A stark reality of the current environment concerns us: Many suppliers still operate legacy ERP systems that often lack adequate internal or external resources to support and enhance their businesses. We see it across company types, sizes, and ownership structures — it’s not just a small company problem. And while talking ERP systems might sound like an IT conversation, it’s really about so much more.
Add up the costs
Legacy systems can be costly, as well as constrain growth, eventually raising the risk to your business. If your ERP system still sports green screens, it will likely not be able to provide a strong foundation for your business, as it tries to adapt to the ever-changing opportunities and challenges ahead. These include the ability to expand your technology capabilities to ensure cybersecurity, disaster recovery, and business continuity.
Imagine a business running a legacy ERP system on-premise, that is on a local server rather than in the cloud. What happens when a hacker infiltrates this system? Imagine the impact if the company is unable to send ASNs (advance shipping notices) via EDI (electronic data interchange), interrupting customer payments. A few days, or even hours, of this disruption, and working capital, sales, and profitability will all be impacted.
Cybersecurity must — we repeat, must — be part of your plan.
Also consider that the IT talent that built and implemented your system may be nearing retirement. The new crop of younger IT pros does not want to work with antiquated green screens. Filling functional management roles becomes a challenge too. Smart leaders know the critical need for accurate, real-time reporting is, and they may be — rightfully — skeptical your legacy system can deliver.
Take action now
Enterprise projects are rarely easy, requiring investment, working capital, executive sponsorship, and the requisite skill sets to drive change. But these projects are crucial to remain competitive and grow, especially as the industry evolves before our eyes. To be successful, executives need to:
Take a step back before you start. What’s your business strategy relative to industry, technology, customer, and geographic trends? What are the needs of current and potential customers, suppliers, your internal team? With the onset of mobility technologies, what will be required in your organization’s information technologies?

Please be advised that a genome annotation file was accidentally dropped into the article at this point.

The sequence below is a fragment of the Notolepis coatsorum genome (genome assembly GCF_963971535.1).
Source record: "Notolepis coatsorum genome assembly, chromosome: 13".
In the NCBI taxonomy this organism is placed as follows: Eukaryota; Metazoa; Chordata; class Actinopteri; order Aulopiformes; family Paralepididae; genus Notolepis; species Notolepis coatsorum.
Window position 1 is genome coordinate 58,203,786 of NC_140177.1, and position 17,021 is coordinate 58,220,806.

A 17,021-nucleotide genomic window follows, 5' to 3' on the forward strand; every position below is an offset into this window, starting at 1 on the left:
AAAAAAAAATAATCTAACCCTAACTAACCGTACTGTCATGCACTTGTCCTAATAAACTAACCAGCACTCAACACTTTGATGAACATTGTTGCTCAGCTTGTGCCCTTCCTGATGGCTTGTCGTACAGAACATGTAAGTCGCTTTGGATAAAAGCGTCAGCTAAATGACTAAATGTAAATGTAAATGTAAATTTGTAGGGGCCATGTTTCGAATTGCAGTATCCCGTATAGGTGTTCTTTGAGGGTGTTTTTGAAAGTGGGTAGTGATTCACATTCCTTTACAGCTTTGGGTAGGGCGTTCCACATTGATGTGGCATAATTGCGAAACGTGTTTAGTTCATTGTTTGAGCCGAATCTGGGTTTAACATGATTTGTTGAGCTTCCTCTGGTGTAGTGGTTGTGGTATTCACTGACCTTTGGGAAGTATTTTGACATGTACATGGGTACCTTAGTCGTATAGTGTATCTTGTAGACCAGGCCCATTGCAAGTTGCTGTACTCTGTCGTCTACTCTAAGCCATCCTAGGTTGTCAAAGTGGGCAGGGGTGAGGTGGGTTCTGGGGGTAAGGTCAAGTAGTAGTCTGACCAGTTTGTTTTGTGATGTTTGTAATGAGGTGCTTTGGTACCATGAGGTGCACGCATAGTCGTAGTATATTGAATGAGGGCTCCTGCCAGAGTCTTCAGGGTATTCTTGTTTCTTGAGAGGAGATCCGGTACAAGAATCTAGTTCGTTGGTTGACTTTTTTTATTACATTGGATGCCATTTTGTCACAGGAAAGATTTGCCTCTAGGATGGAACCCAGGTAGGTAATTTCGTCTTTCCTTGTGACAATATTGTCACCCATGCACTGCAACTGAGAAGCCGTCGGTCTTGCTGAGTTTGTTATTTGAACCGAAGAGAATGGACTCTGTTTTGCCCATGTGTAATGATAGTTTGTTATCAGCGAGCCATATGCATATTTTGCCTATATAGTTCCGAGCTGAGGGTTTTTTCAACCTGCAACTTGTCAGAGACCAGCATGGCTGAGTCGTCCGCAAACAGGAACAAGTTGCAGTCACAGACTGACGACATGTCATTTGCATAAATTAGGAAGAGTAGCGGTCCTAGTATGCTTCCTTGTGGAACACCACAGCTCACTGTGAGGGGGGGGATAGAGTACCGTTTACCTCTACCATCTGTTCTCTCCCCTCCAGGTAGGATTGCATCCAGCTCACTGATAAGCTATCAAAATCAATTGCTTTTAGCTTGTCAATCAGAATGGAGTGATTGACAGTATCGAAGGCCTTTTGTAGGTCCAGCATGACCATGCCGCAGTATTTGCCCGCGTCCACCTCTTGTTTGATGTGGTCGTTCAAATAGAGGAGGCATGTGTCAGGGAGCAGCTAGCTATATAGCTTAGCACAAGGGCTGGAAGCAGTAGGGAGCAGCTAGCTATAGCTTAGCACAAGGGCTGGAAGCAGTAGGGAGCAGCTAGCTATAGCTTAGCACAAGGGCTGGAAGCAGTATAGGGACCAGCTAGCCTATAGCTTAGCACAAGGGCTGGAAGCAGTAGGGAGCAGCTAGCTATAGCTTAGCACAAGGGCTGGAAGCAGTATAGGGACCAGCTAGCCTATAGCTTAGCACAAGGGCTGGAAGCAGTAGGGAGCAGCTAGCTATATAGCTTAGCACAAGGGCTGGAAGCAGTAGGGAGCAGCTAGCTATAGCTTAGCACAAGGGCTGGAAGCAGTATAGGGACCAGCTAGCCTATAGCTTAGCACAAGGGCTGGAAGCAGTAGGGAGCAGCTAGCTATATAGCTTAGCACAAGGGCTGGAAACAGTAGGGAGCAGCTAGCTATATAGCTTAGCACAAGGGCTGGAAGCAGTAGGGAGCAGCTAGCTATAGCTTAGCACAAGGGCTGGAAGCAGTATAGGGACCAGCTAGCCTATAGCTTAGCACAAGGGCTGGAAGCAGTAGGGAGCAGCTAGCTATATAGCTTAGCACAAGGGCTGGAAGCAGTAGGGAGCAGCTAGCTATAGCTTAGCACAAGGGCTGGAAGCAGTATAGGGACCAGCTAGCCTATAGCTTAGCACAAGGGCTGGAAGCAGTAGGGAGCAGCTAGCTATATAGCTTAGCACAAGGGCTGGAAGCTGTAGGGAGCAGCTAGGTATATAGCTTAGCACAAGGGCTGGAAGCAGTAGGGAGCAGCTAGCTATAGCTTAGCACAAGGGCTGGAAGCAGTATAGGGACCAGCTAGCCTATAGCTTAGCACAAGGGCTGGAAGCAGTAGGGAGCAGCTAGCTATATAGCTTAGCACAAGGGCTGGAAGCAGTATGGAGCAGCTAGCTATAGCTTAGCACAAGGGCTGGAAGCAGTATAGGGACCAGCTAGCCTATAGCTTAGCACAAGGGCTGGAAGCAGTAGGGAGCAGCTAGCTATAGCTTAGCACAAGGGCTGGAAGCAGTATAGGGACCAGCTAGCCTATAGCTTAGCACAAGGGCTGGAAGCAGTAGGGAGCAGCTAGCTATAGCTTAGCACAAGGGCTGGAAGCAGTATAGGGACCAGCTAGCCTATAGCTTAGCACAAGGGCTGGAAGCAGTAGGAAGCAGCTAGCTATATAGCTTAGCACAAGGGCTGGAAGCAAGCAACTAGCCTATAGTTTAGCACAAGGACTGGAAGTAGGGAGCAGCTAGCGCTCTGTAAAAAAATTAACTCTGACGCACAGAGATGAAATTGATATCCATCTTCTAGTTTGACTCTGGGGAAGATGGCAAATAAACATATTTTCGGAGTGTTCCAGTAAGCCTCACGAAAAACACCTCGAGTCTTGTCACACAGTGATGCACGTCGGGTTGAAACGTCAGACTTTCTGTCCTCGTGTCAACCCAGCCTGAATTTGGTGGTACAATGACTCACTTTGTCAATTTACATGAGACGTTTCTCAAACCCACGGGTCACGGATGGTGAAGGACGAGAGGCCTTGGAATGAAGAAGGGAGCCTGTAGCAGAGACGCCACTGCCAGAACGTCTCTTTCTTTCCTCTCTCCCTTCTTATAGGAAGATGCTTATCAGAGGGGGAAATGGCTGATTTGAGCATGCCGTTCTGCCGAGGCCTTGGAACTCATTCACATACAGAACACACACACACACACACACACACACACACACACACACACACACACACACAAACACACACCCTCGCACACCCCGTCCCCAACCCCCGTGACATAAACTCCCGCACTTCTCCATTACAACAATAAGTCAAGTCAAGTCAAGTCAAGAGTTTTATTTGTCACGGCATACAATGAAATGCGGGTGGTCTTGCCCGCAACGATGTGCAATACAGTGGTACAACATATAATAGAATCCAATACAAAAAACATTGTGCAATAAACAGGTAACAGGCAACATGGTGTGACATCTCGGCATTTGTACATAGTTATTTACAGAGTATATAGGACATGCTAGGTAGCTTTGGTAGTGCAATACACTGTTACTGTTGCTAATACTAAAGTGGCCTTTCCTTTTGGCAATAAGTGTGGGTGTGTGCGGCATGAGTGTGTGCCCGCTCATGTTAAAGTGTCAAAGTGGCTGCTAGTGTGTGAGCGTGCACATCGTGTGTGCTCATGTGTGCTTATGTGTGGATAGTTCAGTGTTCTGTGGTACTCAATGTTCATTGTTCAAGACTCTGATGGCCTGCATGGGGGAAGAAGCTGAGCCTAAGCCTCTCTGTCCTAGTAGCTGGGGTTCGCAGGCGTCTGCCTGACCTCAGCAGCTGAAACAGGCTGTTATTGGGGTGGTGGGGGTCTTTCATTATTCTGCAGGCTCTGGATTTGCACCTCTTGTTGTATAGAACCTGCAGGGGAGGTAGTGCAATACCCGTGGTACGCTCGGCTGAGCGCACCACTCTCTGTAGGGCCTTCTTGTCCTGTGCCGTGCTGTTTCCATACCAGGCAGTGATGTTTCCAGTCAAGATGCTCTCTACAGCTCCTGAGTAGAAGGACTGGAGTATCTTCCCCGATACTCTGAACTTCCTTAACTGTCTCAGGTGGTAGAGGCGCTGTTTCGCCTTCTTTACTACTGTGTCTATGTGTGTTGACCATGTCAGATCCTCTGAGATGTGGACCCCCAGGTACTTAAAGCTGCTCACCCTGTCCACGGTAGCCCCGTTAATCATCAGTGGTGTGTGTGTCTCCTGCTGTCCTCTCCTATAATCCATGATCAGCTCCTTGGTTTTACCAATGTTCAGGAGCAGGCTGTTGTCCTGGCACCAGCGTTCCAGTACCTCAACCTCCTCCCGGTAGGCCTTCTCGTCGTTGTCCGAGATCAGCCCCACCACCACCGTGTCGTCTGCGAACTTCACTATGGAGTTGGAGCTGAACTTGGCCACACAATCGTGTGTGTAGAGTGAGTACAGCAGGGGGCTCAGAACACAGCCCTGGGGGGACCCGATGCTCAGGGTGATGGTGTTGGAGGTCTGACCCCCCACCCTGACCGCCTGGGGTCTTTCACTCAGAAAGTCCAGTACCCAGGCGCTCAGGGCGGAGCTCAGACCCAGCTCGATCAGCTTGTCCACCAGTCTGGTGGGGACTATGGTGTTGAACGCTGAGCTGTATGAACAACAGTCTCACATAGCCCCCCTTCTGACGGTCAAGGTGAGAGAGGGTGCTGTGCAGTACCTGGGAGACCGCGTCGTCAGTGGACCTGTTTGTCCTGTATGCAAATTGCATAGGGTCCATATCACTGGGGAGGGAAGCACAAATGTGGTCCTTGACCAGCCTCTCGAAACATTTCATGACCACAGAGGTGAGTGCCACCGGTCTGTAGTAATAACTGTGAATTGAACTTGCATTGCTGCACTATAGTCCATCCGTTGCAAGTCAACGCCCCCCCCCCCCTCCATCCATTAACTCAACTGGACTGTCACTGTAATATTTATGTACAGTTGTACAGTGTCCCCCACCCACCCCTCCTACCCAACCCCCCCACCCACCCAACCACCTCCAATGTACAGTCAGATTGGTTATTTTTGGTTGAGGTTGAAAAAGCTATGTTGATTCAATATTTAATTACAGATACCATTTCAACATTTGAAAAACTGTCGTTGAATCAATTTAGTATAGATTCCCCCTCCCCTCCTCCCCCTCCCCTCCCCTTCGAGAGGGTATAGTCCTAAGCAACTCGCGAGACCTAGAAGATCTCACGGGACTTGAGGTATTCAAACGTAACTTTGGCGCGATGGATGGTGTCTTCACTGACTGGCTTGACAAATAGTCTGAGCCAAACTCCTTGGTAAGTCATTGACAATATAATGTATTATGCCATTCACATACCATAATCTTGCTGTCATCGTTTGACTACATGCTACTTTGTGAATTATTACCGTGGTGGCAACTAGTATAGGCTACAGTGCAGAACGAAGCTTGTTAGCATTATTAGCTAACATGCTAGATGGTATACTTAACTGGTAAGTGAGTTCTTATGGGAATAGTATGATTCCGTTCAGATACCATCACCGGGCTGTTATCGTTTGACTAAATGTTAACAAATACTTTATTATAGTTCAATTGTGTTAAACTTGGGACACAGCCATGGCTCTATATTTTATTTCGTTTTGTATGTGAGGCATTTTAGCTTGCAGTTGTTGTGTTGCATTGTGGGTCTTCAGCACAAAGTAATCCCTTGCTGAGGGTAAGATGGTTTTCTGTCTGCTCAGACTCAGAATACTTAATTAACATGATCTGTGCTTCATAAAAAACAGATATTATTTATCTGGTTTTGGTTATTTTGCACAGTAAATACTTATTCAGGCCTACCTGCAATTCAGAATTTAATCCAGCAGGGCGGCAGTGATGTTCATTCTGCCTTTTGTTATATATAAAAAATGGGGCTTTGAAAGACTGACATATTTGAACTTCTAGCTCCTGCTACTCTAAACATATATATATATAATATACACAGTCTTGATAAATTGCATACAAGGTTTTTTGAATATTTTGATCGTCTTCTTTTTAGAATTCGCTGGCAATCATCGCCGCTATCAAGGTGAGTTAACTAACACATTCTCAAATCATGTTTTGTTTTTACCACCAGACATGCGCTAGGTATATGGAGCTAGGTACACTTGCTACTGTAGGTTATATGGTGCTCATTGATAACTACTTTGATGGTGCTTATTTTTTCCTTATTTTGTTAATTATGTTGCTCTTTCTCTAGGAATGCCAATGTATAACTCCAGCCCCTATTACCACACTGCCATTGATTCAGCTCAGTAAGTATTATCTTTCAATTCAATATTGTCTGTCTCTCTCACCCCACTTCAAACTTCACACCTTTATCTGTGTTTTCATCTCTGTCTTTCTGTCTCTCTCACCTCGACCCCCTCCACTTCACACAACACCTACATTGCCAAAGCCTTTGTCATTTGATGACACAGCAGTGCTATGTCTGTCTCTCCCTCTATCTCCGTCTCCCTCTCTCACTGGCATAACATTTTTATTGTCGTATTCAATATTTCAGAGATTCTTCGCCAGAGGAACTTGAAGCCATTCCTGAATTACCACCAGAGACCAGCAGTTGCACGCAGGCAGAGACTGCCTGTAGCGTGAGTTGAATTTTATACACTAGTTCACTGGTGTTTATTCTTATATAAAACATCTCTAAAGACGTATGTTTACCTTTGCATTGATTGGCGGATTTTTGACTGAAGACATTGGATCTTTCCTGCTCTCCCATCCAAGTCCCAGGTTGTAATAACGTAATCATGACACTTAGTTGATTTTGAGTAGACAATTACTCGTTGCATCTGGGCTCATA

Assess your current IT environment against the short and long range business strategy. Your assessment needs to encompass a hard look at application software/business systems, infrastructure, and IT service provider capabilities, as a start. Will these systems enable the strategic direction of the business going forward?
Develop a pragmatic, step-by-step IT plan prioritizing initiatives to close gaps, mitigate risks, adopt applicable disruptive technologies, and develop staff and external providers to deliver the service level your business strategy requires.
The plan should offer short- to mid-term value, but in certain areas, it could extend even longer than a couple years, depending on your current situation and organization size. It may require some additional expense to sustain current systems as you transition to a new environment — that’s ok. Look for quick wins and cost-effective ways to attack high-impact issues.
Cybersecurity must — we repeat, must — be part of your plan. This helps prevent disruptive incidents and provides a structured approach to mitigate the costly impacts of an occurrence. A plan that includes cybersecurity also helps resolve the demands from your customers’ increasing cyber requirements.
A stable platform of business systems and infrastructure enables adoption of new capabilities and technologies. Data analytics, IIoT (industrial internet of things), MES (manufacturing execution systems), AI (artificial intelligence), RPA (robotic process automation), and RFID tracking are but a few examples.
It’s certainly not impossible to adopt some of these technologies with a legacy ERP system, but it will make the path forward more difficult and expensive.
Once a company is on a stable platform, it can quickly respond to change and growth. On several occasions, we’ve worked with businesses that suddenly had to bring a new plant into their organization via acquisition. In most cases, they were able to implement all the necessary IT assets in just three to four months. That’s the kind of future state you’re aiming for — the ability to respond quickly to change.
Recognize the signs that arise when it’s time for a new ERP system. At the end of the day, you need a stable platform of business systems and infrastructure that’s reliable, resilient, and (cyber)secure. That can support emerging, advanced technologies and provide accurate, real-time data for analysis and decision-making. But only, that is, if you want to be able to quickly adapt, grow, and profit in the face of disruptive change.